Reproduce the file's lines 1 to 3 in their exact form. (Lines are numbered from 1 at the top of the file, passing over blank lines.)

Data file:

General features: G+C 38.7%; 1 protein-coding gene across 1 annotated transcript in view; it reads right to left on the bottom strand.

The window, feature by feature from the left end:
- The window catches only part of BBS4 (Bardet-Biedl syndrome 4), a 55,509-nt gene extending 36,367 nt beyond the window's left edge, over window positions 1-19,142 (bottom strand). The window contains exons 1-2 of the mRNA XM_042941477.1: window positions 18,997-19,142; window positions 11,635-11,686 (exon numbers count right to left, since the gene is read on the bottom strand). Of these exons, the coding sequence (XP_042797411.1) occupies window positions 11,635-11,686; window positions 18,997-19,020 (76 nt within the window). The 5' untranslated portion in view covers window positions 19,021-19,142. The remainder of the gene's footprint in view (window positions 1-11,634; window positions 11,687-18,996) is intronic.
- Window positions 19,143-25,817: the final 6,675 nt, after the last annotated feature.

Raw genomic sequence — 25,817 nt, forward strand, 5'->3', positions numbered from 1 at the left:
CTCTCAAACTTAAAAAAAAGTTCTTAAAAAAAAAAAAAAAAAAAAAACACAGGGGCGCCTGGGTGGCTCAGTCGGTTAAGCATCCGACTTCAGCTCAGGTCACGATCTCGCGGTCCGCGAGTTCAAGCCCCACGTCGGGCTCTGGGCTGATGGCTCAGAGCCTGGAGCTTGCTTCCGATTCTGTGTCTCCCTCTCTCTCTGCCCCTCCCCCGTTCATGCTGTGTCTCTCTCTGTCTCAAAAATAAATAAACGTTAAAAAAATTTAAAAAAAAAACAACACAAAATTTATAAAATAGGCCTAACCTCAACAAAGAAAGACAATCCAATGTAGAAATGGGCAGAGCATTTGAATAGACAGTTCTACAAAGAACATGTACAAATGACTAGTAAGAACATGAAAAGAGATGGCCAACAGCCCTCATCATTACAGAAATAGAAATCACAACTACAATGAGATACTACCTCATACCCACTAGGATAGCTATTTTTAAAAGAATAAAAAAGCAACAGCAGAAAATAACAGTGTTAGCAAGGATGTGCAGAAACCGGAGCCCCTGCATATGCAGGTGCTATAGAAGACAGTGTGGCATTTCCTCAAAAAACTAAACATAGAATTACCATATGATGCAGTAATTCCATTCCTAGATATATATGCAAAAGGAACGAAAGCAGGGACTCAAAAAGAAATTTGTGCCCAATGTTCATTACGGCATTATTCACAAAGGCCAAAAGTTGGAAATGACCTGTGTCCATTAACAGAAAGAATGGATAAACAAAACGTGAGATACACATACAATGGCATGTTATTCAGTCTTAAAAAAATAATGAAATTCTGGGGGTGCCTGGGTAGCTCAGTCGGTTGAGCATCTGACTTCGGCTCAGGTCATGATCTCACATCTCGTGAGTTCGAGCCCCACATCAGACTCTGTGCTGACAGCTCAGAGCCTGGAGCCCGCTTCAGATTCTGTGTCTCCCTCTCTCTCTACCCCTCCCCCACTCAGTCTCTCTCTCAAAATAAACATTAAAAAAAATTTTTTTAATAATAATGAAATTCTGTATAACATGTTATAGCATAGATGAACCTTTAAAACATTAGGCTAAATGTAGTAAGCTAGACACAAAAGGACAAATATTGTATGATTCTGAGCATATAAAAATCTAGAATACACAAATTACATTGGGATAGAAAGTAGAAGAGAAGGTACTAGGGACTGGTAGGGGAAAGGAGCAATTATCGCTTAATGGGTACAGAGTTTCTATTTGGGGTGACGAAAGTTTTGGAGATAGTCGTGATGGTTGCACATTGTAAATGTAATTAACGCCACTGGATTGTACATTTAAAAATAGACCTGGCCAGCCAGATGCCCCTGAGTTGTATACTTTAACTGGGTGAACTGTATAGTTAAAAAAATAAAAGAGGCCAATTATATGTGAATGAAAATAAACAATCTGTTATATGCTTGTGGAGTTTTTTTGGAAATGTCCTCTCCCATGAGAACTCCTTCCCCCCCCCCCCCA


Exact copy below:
General features: G+C 38.7%; 1 protein-coding gene across 1 annotated transcript in view; it reads right to left on the bottom strand.

The window, feature by feature from the left end:
- The window catches only part of BBS4 (Bardet-Biedl syndrome 4), a 55,509-nt gene extending 36,367 nt beyond the window's left edge, over window positions 1-19,142 (bottom strand). The window contains exons 1-2 of the mRNA XM_042941477.1: window positions 18,997-19,142; window positions 11,635-11,686 (exon numbers count right to left, since the gene is read on the bottom strand). Of these exons, the coding sequence (XP_042797411.1) occupies window positions 11,635-11,686; window positions 18,997-19,020 (76 nt within the window). The 5' untranslated portion in view covers window positions 19,021-19,142. The remainder of the gene's footprint in view (window positions 1-11,634; window positions 11,687-18,996) is intronic.